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July 27, 1929


JAMA. 1929;93(4):286-287. doi:10.1001/jama.1929.02710040038016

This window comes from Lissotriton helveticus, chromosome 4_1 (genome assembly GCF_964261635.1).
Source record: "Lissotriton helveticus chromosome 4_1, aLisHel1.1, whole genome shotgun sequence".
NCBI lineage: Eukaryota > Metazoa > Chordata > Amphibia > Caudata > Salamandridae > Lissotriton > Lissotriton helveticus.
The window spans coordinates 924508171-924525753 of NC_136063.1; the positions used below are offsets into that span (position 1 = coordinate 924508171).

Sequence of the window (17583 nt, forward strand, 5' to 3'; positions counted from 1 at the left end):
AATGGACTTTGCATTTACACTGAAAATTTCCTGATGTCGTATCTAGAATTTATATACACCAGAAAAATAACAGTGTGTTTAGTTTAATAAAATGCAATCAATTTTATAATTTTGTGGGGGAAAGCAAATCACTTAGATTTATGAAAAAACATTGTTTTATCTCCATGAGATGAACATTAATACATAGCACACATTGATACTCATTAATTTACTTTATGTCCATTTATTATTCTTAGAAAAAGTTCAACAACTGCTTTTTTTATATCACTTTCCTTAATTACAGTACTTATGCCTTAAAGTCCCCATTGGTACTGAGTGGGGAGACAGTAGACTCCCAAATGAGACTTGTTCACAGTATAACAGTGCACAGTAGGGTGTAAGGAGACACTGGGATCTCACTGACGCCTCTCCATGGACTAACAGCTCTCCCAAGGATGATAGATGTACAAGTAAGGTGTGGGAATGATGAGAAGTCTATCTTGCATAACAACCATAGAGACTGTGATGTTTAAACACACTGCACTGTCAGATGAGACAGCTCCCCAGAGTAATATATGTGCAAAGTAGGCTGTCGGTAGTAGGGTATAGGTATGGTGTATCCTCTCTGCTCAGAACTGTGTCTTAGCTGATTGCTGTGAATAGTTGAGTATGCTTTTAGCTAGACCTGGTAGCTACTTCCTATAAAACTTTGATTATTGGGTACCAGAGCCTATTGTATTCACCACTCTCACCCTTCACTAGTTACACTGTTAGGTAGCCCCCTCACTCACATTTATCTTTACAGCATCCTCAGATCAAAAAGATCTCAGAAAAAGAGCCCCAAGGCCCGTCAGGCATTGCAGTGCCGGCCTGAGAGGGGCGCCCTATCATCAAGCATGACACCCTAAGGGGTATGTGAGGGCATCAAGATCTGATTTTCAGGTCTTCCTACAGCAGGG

Training received by German prisoners in England during the war, the introduction of American methods of newspaper publicity for the sport, the financial returns to professional boxers, and a genuine interest in physical development have all played some part, no doubt, in making boxing prevalent in Germany. Competing bouts are held for the various championships according to the most approved English and American regulations, and boxing for physical training is general in German high schools, the army and the navy. It is difficult to understand why adoption of the "manly art" by the Germans should have been so long delayed. The sport goes back to Greek Olympiads and to contests in which Roman gladiators fought "to the death" with spiked gloves. Unlike some other sports, such as rowing or skiing, it is independent of the seasons, and it compares favorably with most of them in the opportunity it offers for